Comparison of the three Davids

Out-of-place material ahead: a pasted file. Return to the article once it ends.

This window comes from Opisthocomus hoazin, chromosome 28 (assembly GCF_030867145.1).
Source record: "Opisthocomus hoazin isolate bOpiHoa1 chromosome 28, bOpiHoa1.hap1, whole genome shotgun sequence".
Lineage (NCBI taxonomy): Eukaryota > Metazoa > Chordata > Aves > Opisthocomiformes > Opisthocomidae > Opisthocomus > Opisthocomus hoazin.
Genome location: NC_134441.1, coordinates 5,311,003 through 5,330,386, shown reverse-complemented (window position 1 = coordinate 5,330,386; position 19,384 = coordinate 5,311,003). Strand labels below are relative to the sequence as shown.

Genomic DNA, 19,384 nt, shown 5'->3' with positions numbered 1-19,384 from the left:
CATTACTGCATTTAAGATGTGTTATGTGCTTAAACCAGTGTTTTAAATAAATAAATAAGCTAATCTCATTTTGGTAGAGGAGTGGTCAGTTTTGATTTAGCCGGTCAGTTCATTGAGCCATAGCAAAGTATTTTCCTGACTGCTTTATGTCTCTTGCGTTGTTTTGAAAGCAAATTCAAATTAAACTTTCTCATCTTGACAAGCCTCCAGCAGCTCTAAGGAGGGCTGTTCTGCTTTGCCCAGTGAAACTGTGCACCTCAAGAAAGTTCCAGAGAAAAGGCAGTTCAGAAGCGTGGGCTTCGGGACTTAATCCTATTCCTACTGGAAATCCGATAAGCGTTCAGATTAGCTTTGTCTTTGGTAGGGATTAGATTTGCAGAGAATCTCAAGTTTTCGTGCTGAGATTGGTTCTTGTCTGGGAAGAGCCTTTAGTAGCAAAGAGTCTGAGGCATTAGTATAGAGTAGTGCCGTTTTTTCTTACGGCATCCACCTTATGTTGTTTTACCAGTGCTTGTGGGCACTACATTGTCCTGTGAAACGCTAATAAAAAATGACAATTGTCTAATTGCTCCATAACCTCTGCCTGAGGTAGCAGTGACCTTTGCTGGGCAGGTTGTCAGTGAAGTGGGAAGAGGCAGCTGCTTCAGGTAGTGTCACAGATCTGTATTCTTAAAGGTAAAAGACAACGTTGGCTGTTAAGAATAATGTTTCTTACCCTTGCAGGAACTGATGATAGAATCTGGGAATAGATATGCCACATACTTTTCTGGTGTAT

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Now a comparison of two ideal men in this day and age is natural we have idealized celebrities and compared them to each other numerous times so why not in art. Do you know who I am speaking of when I mention these two idealized men of the art world? Well of course you do I am only speaking of the Ancient Greek’s Doryphoros by Polykleitos and the Roman’s David by Michelangelo. The Ancient Greek’s Doryphoros by Polykleitos is the first original ideal man. His name the Doryphoros means spear-bearer and refers to a statue of a spear-bearer of the Ancient Greek army. I guess you can use the word prototype when it comes to this piece, everything after this piece is just derivative of it. Polykleitos is the first among artists to sculpt or depict an ideal man, a man so real looking you would categorize and truly mimetic. Polykleitos is among the most famous of artists in the Ancient Greece Era most of the Ancient Greek work has been lost expect those that survived through Rome’s later copies. The Doryphoros broke the mold for the art world allowing all artists to experiment on their own to try to create their own form of one of the best known sculptures of the ancient classical era in Western Art and an early example of Greek classical contrapposto. Contrapposto is a term most commonly used in art to describe a human figure standing so that its shoulders and arms twist off-axis from the hips and legs. This gives the figure a more relaxed and less stiff appearance. The Doryphoros is an example of human iconography, Polykleitos was granted fame for this piece because of his attempts to formulate a canon or rule, to make sure that everything was in proportions of the human figure. Making a canon for this work, would be generalizing a formula so the work may be repeated. The Doryphoros is comprised of the best of the Greek army, the best arms, legs, nose, mouth, and

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